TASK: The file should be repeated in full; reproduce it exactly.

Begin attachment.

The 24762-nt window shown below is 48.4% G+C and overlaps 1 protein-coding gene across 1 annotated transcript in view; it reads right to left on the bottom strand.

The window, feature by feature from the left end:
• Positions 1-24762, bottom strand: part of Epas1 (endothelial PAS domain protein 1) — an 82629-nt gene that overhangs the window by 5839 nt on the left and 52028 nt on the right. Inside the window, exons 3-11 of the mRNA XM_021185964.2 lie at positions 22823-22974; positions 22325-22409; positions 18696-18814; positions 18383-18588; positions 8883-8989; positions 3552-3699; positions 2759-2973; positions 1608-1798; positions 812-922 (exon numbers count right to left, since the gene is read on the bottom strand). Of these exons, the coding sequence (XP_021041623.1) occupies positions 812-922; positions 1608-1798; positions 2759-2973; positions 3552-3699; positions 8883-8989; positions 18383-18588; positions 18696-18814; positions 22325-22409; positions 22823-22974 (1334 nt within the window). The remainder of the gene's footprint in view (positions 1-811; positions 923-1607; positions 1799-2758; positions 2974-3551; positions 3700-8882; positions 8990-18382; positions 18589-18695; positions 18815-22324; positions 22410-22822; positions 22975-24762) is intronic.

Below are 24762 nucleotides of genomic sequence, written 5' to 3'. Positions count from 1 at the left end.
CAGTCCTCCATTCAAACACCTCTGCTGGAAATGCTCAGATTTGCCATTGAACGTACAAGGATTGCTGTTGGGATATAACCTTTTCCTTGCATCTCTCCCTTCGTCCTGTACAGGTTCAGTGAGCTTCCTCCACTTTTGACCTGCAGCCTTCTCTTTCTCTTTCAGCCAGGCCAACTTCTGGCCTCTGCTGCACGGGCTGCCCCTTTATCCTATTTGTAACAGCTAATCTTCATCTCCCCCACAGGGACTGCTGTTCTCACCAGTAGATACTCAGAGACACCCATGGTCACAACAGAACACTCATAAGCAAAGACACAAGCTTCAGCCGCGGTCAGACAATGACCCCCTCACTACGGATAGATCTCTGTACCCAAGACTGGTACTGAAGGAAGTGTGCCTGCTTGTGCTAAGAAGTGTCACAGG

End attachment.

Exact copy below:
The 24762-nt window shown below is 48.4% G+C and overlaps 1 protein-coding gene across 1 annotated transcript in view; it reads right to left on the bottom strand.

The window, feature by feature from the left end:
• Positions 1-24762, bottom strand: part of Epas1 (endothelial PAS domain protein 1) — an 82629-nt gene that overhangs the window by 5839 nt on the left and 52028 nt on the right. Inside the window, exons 3-11 of the mRNA XM_021185964.2 lie at positions 22823-22974; positions 22325-22409; positions 18696-18814; positions 18383-18588; positions 8883-8989; positions 3552-3699; positions 2759-2973; positions 1608-1798; positions 812-922 (exon numbers count right to left, since the gene is read on the bottom strand). Of these exons, the coding sequence (XP_021041623.1) occupies positions 812-922; positions 1608-1798; positions 2759-2973; positions 3552-3699; positions 8883-8989; positions 18383-18588; positions 18696-18814; positions 22325-22409; positions 22823-22974 (1334 nt within the window). The remainder of the gene's footprint in view (positions 1-811; positions 923-1607; positions 1799-2758; positions 2974-3551; positions 3700-8882; positions 8990-18382; positions 18589-18695; positions 18815-22324; positions 22410-22822; positions 22975-24762) is intronic.

Below are 24762 nucleotides of genomic sequence, written 5' to 3'. Positions count from 1 at the left end.
CAGTCCTCCATTCAAACACCTCTGCTGGAAATGCTCAGATTTGCCATTGAACGTACAAGGATTGCTGTTGGGATATAACCTTTTCCTTGCATCTCTCCCTTCGTCCTGTACAGGTTCAGTGAGCTTCCTCCACTTTTGACCTGCAGCCTTCTCTTTCTCTTTCAGCCAGGCCAACTTCTGGCCTCTGCTGCACGGGCTGCCCCTTTATCCTATTTGTAACAGCTAATCTTCATCTCCCCCACAGGGACTGCTGTTCTCACCAGTAGATACTCAGAGACACCCATGGTCACAACAGAACACTCATAAGCAAAGACACAAGCTTCAGCCGCGGTCAGACAATGACCCCCTCACTACGGATAGATCTCTGTACCCAAGACTGGTACTGAAGGAAGTGTGCCTGCTTGTGCTAAGAAGTGTCACAGG